Avenger Or Villain? Arrasmith Trial Starts Today Media From Across World Lured To Lewiston By Vigilante Case
NBC’s “Today Show” canceled when it couldn’t get an on-camera interview with the accused. But CNN has called and the German magazine and television show “Der Spiegel” already is in town.
The people of Germany are interested in this American notion of “frontier justice.”
Television viewers around the world stand to learn about it starting today as Ken Arrasmith goes on trial for the murder of a Clarkston, Wash., couple accused of sexually assaulting and torturing his daughter.
The case’s trappings of Western-style vigilante justice, along with the unsavory aspects of victims Ron and Luella Bingham’s past, have drawn the attention of ABC’s “20-20,” “Good Morning America” and a host of television tabloids.
But if evidence already on file is any indication, the picture to be painted by the Nez Perce County prosecutor is likely to be far different from what viewers have seen so far on the tube.
Through the arrest of an alleged accomplice and various motions in the past few weeks, Arrasmith’s public image has begun to slip from outraged father to methamphetamine-snorting, deadbeat dad.
Which image prevails will be key as the prosecution paints him as an out-and-out vigilante who took the law into his own hands. Arrasmith’s lawyers, Roy and Craig Mosman of Moscow, have told Judge Ida Leggett they plan to use self-defense and protection of others as a basis for their case.
One hundred witnesses are on tap for the trial, and at last count 334 exhibits were prepared. Because the pre-trial publicity has been so extensive, a jury has been picked from southern Idaho and will be sequestered for the length of the trial, estimated at two to three weeks.
Arrasmith, a 44-year-old truck driver and former Asotin County, Wash., sheriff’s deputy, faces two first-degree murder charges punishable by death. According to police, he visited the Binghamses in an East Lewiston auto shop last May 17, pulled a Tec-9 semiautomatic handgun from a box and shot Ron Bingham 23 times as he worked underneath a pickup. He shot Luella Bingham six times in the back as she tried to run, police said.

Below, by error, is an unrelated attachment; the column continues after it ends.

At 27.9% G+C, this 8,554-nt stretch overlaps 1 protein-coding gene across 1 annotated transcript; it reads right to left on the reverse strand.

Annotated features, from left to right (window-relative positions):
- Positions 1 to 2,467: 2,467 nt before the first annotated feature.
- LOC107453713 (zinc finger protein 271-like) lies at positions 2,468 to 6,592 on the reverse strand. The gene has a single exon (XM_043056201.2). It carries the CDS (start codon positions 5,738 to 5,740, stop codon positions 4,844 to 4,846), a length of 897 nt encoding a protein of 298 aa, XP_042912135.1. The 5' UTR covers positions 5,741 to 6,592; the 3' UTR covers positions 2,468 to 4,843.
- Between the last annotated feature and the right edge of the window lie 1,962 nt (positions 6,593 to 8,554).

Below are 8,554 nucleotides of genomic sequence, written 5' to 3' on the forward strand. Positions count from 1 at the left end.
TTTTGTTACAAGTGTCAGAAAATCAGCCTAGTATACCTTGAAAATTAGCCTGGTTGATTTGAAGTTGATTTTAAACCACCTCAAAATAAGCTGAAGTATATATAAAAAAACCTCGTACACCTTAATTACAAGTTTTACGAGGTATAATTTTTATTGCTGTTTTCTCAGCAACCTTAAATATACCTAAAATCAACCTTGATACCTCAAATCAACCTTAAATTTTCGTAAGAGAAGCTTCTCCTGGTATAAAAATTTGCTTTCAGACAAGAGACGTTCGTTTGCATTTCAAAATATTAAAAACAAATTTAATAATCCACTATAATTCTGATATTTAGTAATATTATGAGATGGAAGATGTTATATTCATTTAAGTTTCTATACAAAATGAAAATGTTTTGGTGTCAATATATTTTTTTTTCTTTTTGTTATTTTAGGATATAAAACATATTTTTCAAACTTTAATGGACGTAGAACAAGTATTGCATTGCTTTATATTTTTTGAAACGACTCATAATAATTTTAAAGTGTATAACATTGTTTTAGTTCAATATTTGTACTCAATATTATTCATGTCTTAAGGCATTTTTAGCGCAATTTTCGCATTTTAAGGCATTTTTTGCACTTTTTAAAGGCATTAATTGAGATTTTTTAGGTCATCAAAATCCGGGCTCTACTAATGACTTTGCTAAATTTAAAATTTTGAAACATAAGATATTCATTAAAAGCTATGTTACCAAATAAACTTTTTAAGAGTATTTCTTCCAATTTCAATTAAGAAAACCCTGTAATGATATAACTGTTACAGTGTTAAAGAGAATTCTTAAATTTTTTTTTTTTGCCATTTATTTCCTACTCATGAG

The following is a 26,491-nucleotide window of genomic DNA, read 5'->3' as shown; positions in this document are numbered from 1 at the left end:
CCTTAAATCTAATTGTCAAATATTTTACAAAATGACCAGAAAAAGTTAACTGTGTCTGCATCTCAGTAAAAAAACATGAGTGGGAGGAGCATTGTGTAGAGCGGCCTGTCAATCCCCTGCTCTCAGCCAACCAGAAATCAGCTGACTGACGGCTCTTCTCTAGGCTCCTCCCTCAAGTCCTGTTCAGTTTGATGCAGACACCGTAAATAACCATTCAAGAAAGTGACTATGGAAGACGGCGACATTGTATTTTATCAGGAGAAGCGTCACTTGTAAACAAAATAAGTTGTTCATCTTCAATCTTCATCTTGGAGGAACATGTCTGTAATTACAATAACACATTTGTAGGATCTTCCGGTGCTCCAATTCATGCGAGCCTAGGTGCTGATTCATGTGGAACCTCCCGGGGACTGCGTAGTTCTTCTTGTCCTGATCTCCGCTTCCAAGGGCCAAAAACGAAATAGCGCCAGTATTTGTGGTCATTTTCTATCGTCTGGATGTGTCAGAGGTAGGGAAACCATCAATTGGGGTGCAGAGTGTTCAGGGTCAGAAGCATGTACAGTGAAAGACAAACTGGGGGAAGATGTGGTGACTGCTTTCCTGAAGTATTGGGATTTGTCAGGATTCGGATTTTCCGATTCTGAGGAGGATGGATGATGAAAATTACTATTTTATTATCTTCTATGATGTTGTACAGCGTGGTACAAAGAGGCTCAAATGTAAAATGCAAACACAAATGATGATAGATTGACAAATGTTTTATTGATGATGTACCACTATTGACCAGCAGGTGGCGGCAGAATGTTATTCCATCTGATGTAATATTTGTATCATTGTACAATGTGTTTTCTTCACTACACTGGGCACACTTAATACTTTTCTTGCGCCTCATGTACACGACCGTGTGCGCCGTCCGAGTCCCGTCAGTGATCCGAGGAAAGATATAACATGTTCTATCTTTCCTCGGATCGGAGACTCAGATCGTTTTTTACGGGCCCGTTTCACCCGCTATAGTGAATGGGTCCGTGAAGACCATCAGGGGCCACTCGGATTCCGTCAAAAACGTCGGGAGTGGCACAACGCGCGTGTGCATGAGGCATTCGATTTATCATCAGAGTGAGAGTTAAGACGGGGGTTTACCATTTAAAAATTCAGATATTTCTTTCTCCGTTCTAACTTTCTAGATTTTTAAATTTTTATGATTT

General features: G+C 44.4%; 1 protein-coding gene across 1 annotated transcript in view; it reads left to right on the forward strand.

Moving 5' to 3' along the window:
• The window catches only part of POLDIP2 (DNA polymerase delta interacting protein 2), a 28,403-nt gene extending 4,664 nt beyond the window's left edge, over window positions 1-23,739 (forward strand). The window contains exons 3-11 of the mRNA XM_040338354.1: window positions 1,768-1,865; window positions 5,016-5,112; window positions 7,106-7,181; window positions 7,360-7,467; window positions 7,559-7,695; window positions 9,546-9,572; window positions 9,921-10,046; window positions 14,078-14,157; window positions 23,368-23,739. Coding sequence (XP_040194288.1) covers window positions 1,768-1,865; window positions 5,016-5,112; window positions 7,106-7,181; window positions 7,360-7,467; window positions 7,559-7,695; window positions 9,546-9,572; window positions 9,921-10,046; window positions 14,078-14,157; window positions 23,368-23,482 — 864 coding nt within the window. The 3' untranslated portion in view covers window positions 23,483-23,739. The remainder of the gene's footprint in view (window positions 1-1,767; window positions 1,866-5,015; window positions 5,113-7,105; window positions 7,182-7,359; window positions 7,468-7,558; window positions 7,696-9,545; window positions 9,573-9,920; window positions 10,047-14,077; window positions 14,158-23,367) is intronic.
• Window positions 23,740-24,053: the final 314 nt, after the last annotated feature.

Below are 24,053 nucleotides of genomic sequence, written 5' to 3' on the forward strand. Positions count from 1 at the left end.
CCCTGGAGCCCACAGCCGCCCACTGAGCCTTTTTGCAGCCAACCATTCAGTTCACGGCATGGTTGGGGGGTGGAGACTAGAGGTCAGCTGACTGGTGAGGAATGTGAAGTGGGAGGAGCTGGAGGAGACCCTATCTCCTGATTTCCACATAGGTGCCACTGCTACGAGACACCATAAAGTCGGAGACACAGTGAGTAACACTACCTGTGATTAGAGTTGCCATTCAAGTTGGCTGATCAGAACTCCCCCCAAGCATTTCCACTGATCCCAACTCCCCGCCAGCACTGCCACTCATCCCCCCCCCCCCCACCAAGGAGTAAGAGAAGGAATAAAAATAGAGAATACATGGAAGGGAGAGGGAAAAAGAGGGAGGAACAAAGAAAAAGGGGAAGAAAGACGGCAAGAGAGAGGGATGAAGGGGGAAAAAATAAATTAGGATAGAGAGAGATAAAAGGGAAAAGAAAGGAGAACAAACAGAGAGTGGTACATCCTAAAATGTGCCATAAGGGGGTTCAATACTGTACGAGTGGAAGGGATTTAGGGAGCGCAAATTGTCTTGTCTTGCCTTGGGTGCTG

A magistrate judge at Arrasmith’s preliminary hearing said Luella’s murder was, in effect, the execution of a witness. Nez Perce County Prosecutor Denise Rosen said the case “reeks of vigilantism.”
But if vigilantism was at play, many Arrasmith supporters say it couldn’t have happened to a sleazier pair. Some 17 victims have come forward with accounts of sexual abuse at the hands of the Binghams. Tina Cole Turner, the most outspoken victim, said their murderer simply “put Satan back in his place.”
But only Cynthia Arrasmith, the 16-year-old daughter molested by the Binghams, will get to testify in the case after Leggett barred the accounts of other victims.
While Leggett rocked the Arrasmith defense with that ruling, numerous events rocked Arrasmith’s public image as well.
As Arrasmith asked the court to pay his attorneys’ fees last month, Rosen accused him of hiding assets to avoid $31,000 in child support.
According to an affidavit by Genesee, Idaho, resident Meradell Geltz, Arrasmith once said he got out of paying child support by putting all his assets in the name of his wife, Donita Weddle.
Arrasmith’s vigilante hero image was further tarnished with the arrest of Kyle Richardson, a 25-year-old auto repairman and accused methamphetamine user.
On Tuesday, Richardson will have a preliminary hearing on a charge of conspiracy to commit first-degree murder.
According to court documents, Richardson provided Arrasmith with the stolen Tec-9 used in the murders and offered $2,500 to another man to murder “a couple of people.”
Jerry Jobe of Lewiston, a self-described gun collector who allegedly sold Richardson the Tec-9 for $300 to $400 of methamphetamine, told an investigator that “Kyle was into pushing meth and Ron Bingham was involved in drugs with Kyle.”
Arrasmith has asserted from jail that Richardson “has nothing to do with this” and accused the prosecution of manufacturing the charges to bolster a weak case against him.
Richardson himself, in repeated interviews with investigators, said he became good friends with Arrasmith through one of Arrasmith’s ex-wives. They liked the outdoors and hunting, and would shoot squirrels with Richardson’s own Tec-9.
With Jobe and Jobe’s uncle, John Sweat, the two snorted lines of methamphetamine from a toolbox in Richardson’s shop, according to a transcribed interview with Jobe.
Sweat told police Arrasmith was a regular meth user.
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MEMO: ID headline: “Images collide today at Arrasmith trial”
ID headline: “Images collide today at Arrasmith trial”